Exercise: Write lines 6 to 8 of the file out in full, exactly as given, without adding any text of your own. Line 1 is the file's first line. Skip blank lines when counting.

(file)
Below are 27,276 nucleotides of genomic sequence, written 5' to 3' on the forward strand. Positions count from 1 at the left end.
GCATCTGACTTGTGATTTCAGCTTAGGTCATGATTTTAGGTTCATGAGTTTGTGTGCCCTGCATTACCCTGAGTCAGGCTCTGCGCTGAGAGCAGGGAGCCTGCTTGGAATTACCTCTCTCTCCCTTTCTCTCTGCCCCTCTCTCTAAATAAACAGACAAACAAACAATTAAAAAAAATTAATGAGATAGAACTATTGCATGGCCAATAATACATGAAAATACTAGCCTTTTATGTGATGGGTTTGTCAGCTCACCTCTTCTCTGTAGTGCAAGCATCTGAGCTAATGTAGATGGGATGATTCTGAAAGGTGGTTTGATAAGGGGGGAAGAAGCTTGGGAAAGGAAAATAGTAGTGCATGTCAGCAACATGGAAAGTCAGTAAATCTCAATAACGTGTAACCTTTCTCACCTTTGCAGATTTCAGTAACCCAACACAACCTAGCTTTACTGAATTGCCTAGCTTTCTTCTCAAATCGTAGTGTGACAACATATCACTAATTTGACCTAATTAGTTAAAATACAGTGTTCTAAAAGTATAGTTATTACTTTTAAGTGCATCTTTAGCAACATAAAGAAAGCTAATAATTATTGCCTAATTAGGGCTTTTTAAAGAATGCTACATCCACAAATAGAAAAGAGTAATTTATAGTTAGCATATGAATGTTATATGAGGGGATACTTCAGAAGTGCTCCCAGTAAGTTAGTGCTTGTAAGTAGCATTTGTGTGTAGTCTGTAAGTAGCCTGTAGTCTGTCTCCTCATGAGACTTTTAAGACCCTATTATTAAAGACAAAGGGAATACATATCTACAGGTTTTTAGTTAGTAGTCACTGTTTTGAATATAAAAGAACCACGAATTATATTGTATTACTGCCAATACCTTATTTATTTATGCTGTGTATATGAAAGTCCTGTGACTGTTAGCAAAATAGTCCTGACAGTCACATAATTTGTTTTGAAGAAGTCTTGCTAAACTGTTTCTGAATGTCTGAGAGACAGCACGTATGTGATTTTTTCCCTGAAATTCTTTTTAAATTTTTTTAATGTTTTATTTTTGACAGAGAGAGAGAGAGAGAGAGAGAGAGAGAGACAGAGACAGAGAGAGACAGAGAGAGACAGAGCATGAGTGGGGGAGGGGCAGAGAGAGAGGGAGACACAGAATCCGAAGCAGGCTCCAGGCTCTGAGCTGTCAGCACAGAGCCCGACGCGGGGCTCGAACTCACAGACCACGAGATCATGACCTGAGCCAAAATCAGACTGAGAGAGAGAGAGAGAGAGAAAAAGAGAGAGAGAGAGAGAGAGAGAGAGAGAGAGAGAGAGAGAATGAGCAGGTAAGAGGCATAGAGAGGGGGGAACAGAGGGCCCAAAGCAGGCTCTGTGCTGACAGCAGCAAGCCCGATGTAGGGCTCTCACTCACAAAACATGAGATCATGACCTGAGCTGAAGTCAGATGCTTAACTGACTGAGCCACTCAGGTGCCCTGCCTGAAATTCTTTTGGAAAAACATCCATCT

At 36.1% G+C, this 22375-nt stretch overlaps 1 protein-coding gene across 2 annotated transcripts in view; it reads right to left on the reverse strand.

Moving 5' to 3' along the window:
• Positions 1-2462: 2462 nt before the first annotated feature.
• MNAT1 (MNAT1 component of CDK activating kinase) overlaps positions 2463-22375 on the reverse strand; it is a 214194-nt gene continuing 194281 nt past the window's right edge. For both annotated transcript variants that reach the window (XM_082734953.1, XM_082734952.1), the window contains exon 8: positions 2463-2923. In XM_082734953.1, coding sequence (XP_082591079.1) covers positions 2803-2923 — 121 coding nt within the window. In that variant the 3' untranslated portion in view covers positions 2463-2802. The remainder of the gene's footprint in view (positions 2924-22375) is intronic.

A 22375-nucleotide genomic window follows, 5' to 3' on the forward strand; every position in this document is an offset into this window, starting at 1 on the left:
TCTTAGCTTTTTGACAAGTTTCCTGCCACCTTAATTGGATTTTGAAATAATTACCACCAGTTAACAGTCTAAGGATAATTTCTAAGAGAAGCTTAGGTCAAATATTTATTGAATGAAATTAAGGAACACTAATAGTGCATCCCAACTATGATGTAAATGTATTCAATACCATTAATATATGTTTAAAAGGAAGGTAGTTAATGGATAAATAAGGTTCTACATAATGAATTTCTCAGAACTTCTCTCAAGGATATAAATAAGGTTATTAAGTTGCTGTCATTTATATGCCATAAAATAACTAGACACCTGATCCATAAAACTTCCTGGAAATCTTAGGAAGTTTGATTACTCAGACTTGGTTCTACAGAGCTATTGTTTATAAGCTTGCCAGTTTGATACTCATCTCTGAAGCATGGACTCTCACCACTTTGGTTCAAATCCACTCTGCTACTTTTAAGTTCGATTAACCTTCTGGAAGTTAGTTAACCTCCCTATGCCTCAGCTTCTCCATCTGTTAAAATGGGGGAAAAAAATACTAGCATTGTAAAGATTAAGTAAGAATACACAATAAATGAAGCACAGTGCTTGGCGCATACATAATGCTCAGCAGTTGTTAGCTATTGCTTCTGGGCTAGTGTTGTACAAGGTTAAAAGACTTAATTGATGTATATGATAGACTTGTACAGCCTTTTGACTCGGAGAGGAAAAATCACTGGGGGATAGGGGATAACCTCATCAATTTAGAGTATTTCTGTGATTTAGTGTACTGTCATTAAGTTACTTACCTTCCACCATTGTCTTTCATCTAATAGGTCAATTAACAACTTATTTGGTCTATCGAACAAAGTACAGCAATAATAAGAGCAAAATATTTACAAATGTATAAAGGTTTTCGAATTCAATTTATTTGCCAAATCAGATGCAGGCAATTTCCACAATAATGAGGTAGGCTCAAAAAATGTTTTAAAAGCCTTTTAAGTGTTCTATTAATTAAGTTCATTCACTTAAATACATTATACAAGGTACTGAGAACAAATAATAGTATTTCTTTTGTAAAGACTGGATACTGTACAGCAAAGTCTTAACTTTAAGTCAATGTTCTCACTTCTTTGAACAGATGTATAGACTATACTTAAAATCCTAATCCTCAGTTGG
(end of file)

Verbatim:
• MNAT1 (MNAT1 component of CDK activating kinase) overlaps positions 2463-22375 on the reverse strand; it is a 214194-nt gene continuing 194281 nt past the window's right edge. For both annotated transcript variants that reach the window (XM_082734953.1, XM_082734952.1), the window contains exon 8: positions 2463-2923. In XM_082734953.1, coding sequence (XP_082591079.1) covers positions 2803-2923 — 121 coding nt within the window. In that variant the 3' untranslated portion in view covers positions 2463-2802. The remainder of the gene's footprint in view (positions 2924-22375) is intronic.

A 22375-nucleotide genomic window follows, 5' to 3' on the forward strand; every position in this document is an offset into this window, starting at 1 on the left:
TCTTAGCTTTTTGACAAGTTTCCTGCCACCTTAATTGGATTTTGAAATAATTACCACCAGTTAACAGTCTAAGGATAATTTCTAAGAGAAGCTTAGGTCAAATATTTATTGAATGAAATTAAGGAACACTAATAGTGCATCCCAACTATGATGTAAATGTATTCAATACCATTAATATATGTTTAAAAGGAAGGTAGTTAATGGATAAATAAGGTTCTACATAATGAATTTCTCAGAACTTCTCTCAAGGATATAAATAAGGTTATTAAGTTGCTGTCATTTATATGCCATAAAATAACTAGACACCTGATCCATAAAACTTCCTGGAAATCTTAGGAAGTTTGATTACTCAGACTTGGTTCTACAGAGCTATTGTTTATAAGCTTGCCAGTTTGATACTCATCTCTGAAGCATGGACTCTCACCACTTTGGTTCAAATCCACTCTGCTACTTTTAAGTTCGATTAACCTTCTGGAAGTTAGTTAACCTCCCTATGCCTCAGCTTCTCCATCTGTTAAAATGGGGGAAAAAAATACTAGCATTGTAAAGATTAAGTAAGAATACACAATAAATGAAGCACAGTGCTTGGCGCATACATAATGCTCAGCAGTTGTTAGCTATTGCTTCTGGGCTAGTGTTGTACAAGGTTAAAAGACTTAATTGATGTATATGATAGACTTGTACAGCCTTTTGACTCGGAGAGGAAAAATCACTGGGGGATAGGGGATAACCTCATCAATTTAGAGTATTTCTGTGATTTAGTGTACTGTCATTAAGTTACTTACCTTCCACCATTGTCTTTCATCTAATAGGTCAATTAACAACTTATTTGGTCTATCGAACAAAGTACAGCAATAATAAGAGCAAAATATTTACAAATGTATAAAGGTTTTCGAATTCAATTTATTTGCCAAATCAGATGCAGGCAATTTCCACAATAATGAGGTAGGCTCAAAAAATGTTTTAAAAGCCTTTTAAGTGTTCTATTAATTAAGTTCATTCACTTAAATACATTATACAAGGTACTGAGAACAAATAATAGTATTTCTTTTGTAAAGACTGGATACTGTACAGCAAAGTCTTAACTTTAAGTCAATGTTCTCACTTCTTTGAACAGATGTATAGACTATACTTAAAATCCTAATCCTCAGTTGG